State Board of Veterans Affairs (SBVA) Vice-Chair Scott Gedling released a statement Friday applauding the Alabama State Legislature for passing HJR 131. The resolution supports establishing a health registry for Fort McClellan Veterans who experienced toxic exposure.

The resolution was drafted by Rep. Kenneth Paschal and sponsored by Rep. Barbara Boyd. The resolution passed with bipartisan support and has been enacted as Alabama Act 2022-250.

“I would like very much to thank our State Legislators for their show of overwhelming support in passing the resolution for a health care registry for Fort McClellan. It was a true sign of support to all Veterans and just one more example of the care and compassion our Legislators have for Veterans,” said Mr. Gedling, a retired U.S. Army Colonel. “The Fort McClellan health registry was in the recent federal ‘Honoring our PACT’ bill that passed the U.S. House of Representatives and is now in the Senate. This resolution goes a long way in telling our federal Representatives and Senators how important it is that we don’t forget about the many Veterans who served and were stationed on Fort McClellan. The health registry also goes a long way in helping to determining any associated health risks and conditions that may have been associated with their time there on the installation.”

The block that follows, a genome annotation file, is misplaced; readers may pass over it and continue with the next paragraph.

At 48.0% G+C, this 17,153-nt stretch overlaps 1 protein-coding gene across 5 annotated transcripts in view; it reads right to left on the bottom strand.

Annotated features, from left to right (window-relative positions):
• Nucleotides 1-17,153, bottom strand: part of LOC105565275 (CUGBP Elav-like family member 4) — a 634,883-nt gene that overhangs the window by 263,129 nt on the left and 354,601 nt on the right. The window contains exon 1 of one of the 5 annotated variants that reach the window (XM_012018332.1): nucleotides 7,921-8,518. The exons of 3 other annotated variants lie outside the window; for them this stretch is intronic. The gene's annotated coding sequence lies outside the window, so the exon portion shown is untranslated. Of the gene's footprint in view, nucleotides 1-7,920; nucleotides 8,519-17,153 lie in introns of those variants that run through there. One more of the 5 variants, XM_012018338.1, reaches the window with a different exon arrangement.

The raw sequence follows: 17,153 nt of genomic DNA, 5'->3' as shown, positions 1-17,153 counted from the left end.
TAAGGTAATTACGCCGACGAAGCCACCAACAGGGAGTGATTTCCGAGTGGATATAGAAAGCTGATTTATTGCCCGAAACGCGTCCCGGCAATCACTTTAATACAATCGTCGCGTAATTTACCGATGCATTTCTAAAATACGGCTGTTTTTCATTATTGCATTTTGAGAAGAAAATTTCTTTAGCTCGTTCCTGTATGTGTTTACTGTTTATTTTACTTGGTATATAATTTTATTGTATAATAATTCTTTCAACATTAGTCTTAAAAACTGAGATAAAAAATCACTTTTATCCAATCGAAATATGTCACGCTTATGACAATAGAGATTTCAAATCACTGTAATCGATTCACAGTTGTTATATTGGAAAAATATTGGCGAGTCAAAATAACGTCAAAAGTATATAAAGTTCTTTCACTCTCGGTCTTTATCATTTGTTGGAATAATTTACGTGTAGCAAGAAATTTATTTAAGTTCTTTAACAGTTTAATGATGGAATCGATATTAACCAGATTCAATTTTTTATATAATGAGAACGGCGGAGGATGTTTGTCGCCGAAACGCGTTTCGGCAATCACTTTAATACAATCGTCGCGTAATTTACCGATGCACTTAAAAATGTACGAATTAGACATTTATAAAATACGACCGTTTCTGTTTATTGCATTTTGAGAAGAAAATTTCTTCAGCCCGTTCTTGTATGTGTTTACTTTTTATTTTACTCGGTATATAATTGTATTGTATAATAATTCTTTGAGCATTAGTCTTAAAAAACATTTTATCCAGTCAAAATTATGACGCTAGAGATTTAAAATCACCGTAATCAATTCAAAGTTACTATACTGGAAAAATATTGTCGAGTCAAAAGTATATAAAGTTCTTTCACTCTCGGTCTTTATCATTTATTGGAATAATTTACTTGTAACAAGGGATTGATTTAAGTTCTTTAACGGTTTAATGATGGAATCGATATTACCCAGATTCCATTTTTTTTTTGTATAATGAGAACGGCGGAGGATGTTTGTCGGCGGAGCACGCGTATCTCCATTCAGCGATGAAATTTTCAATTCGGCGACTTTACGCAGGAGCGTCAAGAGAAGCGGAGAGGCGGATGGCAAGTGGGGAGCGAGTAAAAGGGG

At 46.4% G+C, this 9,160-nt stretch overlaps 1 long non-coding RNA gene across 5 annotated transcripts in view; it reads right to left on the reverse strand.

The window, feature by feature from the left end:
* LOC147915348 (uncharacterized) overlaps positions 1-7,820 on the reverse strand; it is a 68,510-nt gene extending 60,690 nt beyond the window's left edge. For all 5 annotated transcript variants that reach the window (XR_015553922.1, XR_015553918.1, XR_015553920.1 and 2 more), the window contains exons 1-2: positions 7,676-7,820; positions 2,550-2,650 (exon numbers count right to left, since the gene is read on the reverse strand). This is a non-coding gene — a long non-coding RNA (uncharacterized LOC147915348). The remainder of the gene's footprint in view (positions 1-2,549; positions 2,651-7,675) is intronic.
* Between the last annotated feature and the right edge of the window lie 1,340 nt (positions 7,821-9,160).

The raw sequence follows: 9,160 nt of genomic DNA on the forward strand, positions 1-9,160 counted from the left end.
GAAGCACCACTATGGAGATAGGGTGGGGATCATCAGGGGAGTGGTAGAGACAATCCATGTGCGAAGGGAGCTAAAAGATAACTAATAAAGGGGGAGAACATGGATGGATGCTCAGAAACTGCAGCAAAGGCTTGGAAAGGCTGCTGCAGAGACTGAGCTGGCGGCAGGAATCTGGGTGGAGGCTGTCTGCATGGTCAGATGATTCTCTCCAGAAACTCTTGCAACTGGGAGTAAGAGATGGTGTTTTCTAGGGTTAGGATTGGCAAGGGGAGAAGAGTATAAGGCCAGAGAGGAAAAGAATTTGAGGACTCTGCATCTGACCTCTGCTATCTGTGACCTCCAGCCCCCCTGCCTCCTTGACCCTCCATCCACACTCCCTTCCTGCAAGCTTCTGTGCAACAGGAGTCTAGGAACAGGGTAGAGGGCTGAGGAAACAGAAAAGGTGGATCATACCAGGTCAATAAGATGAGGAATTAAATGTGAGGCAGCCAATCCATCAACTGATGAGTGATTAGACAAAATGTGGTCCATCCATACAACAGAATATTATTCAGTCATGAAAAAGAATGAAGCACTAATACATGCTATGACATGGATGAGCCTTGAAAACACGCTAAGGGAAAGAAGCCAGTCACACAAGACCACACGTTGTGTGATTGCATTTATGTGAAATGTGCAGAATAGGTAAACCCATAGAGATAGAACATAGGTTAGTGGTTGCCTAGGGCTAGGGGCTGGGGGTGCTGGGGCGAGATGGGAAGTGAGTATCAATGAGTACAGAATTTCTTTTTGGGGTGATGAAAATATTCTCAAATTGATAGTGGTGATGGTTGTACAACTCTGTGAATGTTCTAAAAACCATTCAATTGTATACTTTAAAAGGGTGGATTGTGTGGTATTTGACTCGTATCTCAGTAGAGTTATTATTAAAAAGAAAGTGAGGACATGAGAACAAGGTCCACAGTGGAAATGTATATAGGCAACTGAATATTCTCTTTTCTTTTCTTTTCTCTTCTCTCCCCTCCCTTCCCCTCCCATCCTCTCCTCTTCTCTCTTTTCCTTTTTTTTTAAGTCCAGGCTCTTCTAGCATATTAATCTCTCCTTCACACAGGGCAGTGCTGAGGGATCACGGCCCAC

The Alabama State Legislature’s resolution was prompted by a similar resolution passed by the SBVA in October 2021, which also urged the establishment of a health registry and presumptive service connection for Veterans who served on Fort McClellan.

Fort McClellan has a well-documented history with toxic exposure that potentially dates as far back as post-World War II. A 1998 report of a U.S. Army Environmental Center study noted the presence of dangerous contaminates. The report stated that an investigation and cleanup would be needed prior to transferring Fort McClellan’s property to the public domain. In 2005, the National Academy of Medicine recognized that both the groundwater and soil were contaminated.

Despite these findings, the U.S. Department of Veterans Affairs does not acknowledge any adverse health conditions associated with service on Fort McClellan. Military and Veterans who served on Fort McClellan were also excluded from a class-action settlement between the City of Anniston and Monsanto Chemical Plant in 2003.

Click here to read Alabama Act 2022-250.